Jeff Fetty grinds away at steel in his studio. Fetty's new studio is part of the budding arts colony in Spencer. Photo courtesy of Sarah Moore and Jon Offredo.
SPENCER, W.Va. -- Jeff Fetty can't sit down. The
blacksmith bops around his new studio, slogging away at hot metal, sculpting a
wrought-iron leaf, gently brushing down a spiraled banister.
Each day, Fetty juggles multiple, unrelated projects -- that's the way he works, he says.
His unorthodox work ethic has paid off over his 30-year career. Fetty has built a reputation as one of the best blacksmiths in the world. He has attracted media attention and done commissions for Tom Clancy, Bill Clinton, Jon Bon Jovi and other high-profile personalities. His work is featured around the globe, from the First Methodist Church in Clarksburg and Women and Children's Hospital in Charleston, to commissions in London and Paris.
Despite being internationally renowned, he's kept his roots in Roane County. It's the place where he grew up, met his wife and opened his first studio.
His career began the first time he went on a date with his wife, whose father was a blacksmith. He remembers coming to her house and intently watching her father work the flames. Over the next few dates, Fetty kept returning to watch her father work. Then, he married his daughter.
At first, making a living was hard.
"A lot of people thought, including some of my family, that I had totally lost my mind," he said. "There were definitely a lot of naysayers, but that didn't discourage me in the least because I just loved blacksmithing. I have this passion and I am going to succeed or I am going to die."
Nowadays, Fetty is one of Spencer's most popular citizens. He recently won citizen of the year and is a man about town.
Spencer Mayor Terry Williams has known Fetty since they were kids in Spencer.
"Jeff's not the kind of guy who wants to sit in an office downtown and be on a phone and write grants like I do," Williams said. "Jeff is a dreamer. He sees things that I can't see sometimes on his side of the coin and it opens my eyes up, too."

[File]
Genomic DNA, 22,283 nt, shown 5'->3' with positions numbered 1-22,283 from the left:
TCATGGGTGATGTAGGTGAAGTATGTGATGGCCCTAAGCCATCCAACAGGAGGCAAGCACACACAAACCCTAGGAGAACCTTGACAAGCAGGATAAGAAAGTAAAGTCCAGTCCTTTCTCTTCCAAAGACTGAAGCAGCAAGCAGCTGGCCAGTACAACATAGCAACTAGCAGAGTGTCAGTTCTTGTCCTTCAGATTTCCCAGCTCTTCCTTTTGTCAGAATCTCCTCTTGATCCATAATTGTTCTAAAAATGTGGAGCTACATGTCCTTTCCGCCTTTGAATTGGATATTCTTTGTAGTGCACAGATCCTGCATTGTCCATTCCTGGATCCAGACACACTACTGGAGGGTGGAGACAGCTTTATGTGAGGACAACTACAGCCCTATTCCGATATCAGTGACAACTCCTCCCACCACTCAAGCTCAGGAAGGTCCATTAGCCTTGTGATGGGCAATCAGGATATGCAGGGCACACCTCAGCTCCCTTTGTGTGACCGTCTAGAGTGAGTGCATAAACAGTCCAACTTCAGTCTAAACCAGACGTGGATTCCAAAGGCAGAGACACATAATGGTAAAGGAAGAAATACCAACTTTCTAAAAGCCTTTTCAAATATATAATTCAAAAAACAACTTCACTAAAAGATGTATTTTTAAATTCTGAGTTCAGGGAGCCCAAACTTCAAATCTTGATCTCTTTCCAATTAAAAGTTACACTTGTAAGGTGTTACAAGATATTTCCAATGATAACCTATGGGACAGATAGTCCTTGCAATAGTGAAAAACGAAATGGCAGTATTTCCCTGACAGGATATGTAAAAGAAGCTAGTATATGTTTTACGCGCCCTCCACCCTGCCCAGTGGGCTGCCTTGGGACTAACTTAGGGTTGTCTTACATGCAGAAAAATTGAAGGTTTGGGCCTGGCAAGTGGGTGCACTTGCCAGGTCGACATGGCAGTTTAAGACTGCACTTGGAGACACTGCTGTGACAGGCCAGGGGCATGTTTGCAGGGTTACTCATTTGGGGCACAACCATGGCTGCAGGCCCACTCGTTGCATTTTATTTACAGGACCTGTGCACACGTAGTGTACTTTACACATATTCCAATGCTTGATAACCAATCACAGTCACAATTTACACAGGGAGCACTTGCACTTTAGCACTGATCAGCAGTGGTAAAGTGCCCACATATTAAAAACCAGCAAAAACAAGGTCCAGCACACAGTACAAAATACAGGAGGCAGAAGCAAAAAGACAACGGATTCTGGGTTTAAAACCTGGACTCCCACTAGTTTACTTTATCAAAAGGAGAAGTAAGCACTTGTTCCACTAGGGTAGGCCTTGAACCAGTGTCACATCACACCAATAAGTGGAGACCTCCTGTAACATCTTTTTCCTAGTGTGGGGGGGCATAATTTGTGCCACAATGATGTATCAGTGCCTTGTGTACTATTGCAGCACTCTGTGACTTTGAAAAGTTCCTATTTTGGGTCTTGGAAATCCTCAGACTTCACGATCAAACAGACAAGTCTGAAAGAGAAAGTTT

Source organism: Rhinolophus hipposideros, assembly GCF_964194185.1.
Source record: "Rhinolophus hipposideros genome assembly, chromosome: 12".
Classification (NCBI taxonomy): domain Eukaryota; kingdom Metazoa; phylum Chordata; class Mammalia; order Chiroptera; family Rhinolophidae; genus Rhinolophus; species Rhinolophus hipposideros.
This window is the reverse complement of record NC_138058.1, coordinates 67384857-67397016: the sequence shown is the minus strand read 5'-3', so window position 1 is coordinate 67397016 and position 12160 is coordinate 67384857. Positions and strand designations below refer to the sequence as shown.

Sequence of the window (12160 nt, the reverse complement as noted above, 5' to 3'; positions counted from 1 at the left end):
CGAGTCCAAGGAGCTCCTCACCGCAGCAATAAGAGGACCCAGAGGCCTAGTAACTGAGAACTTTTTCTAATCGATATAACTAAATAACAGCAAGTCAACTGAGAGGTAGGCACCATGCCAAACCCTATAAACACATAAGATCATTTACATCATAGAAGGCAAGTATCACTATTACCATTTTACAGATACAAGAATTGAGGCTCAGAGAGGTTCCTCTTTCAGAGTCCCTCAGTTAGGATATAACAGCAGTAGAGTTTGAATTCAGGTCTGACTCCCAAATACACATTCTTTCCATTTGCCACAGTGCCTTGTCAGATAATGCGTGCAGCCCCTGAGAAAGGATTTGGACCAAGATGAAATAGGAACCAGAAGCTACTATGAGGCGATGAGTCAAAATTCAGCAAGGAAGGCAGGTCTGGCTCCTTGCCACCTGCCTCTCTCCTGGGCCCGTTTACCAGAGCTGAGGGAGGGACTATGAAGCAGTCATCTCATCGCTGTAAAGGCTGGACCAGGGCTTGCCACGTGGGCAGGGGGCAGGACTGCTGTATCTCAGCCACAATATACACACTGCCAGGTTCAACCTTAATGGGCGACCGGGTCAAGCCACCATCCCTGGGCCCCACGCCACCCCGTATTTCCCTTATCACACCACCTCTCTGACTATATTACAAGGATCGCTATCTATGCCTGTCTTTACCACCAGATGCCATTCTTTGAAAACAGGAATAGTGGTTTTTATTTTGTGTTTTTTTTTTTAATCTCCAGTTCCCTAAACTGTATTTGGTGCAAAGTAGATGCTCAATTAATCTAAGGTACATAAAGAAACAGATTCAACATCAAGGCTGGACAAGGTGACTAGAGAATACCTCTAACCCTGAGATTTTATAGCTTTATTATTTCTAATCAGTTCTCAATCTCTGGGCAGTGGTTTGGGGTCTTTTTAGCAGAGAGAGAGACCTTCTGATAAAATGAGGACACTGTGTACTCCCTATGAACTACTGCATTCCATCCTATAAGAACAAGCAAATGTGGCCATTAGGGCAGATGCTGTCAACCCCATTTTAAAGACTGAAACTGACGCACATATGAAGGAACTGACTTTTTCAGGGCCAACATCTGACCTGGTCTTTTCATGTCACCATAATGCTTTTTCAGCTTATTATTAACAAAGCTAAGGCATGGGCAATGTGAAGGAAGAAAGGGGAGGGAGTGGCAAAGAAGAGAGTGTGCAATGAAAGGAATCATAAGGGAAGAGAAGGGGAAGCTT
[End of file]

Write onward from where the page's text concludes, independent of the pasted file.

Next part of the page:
Fetty's love for Spencer has inspired him to team with the city to draw other artists to the area.
In 2007 Fetty, Spencer's mayor and the Spencer Development
Authority established the Artists Colony on Chestnut Ridge. The aim is to slowly
transition Spencer's economy from a once industrial center to a blossoming hub
of artistry by offering reasonable plots of land for studios.
The 200-acre plot of land sits atop a ridge overlooking downtown Spencer.
"This is an absolutely gorgeous piece of property that has always surprised me. I've ridden my mountain bike here hundreds of times. I look through and think, 'Holy moly, why hasn't anyone ever done anything with this,'" Fetty said.
One of the reasons, he said, is because the drive to the colony is challenging and the neighborhood has a reputation for being rough.
Rather than it bothering him, Fetty embraces it. Since he's moved in, Fetty has made friends with all of his neighbors, offering up his studio for their use, repairing their farm equipment and having Thanksgiving dinner with them one year.
Throughout his career, Fetty has traveled the world, maintaining an affinity for the functional work of blacksmiths. He's been to France, the Czech Republic, Italy, Egypt and Mexico to visit rural areas where blacksmiths are vital to the community's survival.
At the back of his studio, Fetty has a large map of Mexico stretched out across the wall. Dozens of pinpoints dot the Mexican topography and the places Fetty has been. For 10 years, Fetty has made trips to Mexico. He is going again in January. One small town in particular, San Miguel Aquasuelos, has stayed in his heart. For the past few years he's brought used clothes and established a clothing bank there.
"I have a little more of a connection with this village because its a village filled with craftspeople trying to make a living with their hands, and I can relate to how difficult that is," he said.
Now, Fetty is working on putting together a documentary and a book about Mexican blacksmithing. As an avid photographer, Fetty has documented many of the blacksmithing styles of the region. Once they start talking shop, he said many of them ask to see his work.
"They always say 'Oh, wow, you're way better than we are, and your work is more important than ours,'" he said. "I say, 'No it's not. Your skill level is the same, and, in fact, your work is more important than my work. You're making tools that sustain your community -- basically, I'm making eye candy for rich people.'"
The more he travels, Fetty said, the more he feels a connection to the blacksmiths across the world as "brothers of the iron."
As he gets older, Fetty is determined to pass on what he's learned to anyone who is willing to work hard and has an interest. He routinely hosts students from all over the world in his studio to learn. To him, doing what he loves is essential.
Though he makes up to six-figure fees on certain commissions, it's not totally about the money.
"I don't work for money necessarily -- I work for freedom," Fetty said. "I would rather work really hard 80 hours week doing what I love, than working 40 hours a week doing a job I absolutely hate."